The Packaging process of the equipment containing Li-ion batteries is extremely important. It is recommended that you use an expert packaging agency to help you with this process. It is important that you follow the following when packaging equipment containing Li-ion batteries inside:

  • Using sturdy, the high-quality packaging material is necessary. Do not use cheap material.

  • Equipment must be packed in a way that prevents it from moving while being shipped.

  • Add a return address and an emergency contact number on the package.

  • Lithium battery handling label must be placed on the package in a clear way and without folding.

When shipping equipment containing Li-ion batteries inside by air; you must write the phrase "Lithium-ion batteries in compliance with section 2 of PI967". This phrase must be written in a clear way and in the English language only. Finally, make sure that your shipment is well packed, well-labeled, and has the entire needed document.

Just like gasoline, sulphuric acid, and other hazardous goods. Lithium-ion batteries are considered as dangerous as these goods. Most Lithium-ion batteries are safe to be transported and used. The risk comes from overheating when a Lithium-ion battery is overheated it catch fire. And since Lithium is a very reactive material, once one battery caught fire the other batteries will follow, which will cause eventually an explosion.

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Most fire fighting systems and extinguishers are unable to suppress a fire caused by a reaction of Lithium. That is why it is crucial when packaging Lithium-ion batteries extreme caution is applied. That way you could avoid short circuit and overheat of the batteries.


There are some tips if followed you can ensure the safety of your shipment:

  • Prevent the Li-ion batteries from being in contact with any conductive material.

  • Equipment must be protected against accidental activation.

  • Before shipping contact your shipping company to make sure what devices can be active during transportation and what cannot.

  • Devices with a high chance of overheating must be packed in special packaging material that has the ability to act as a cooler to the batteries no matter what the surrounding temperatures are.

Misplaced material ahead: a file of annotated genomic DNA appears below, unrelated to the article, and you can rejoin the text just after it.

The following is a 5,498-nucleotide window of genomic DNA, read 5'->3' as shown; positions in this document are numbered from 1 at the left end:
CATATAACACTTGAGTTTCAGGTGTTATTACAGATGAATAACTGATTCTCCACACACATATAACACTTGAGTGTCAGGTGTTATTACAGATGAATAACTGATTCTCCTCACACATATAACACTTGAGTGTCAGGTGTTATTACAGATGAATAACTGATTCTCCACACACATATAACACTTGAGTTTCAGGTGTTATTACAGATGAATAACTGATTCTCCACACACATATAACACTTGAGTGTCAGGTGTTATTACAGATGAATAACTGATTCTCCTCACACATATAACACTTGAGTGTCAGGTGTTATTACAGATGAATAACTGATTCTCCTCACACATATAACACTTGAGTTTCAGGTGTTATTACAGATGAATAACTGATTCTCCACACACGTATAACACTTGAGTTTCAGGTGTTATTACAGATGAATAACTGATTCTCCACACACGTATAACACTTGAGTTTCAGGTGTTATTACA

• A non-conductive divider must be placed between the devices containing Li-ion batteries inside.

  • Ensure that no Li-ion battery comes in contact with another one.

  • Li-ion batteries must not come near any metallic surface while in transportation.

  • Exposed terminals and connectors must be covered in a non-conductive material.

  • If the lithium ion batteries in the shipment have a capacity of more than 100 Wh, then; a Dangerous Goods contract will be required.

  • If you are shipping the Li-ion batteries by air, ask for the average temperature inside the cargo plane. If it poses a risk of overheating -based on the Li-ion manual- then do not ship the batteries.

  • Small lithium-ion batteries are excused from most of the safety regulations due to their tiny size. That is why it is important to check the shipping regulations for Li-ion batteries before every shipment you make to stay updated.

  • Before packaging the Li-ion batteries it is recommended that you keep their capacity below 30%. Any more and the shipment will be refused.

  • If the package is more than 5 Kg, a Dangerous Goods contract is also required.

Finally, it is important to remember that Li-ion batteries are a hazardous material, which should be handled with extreme care and caution.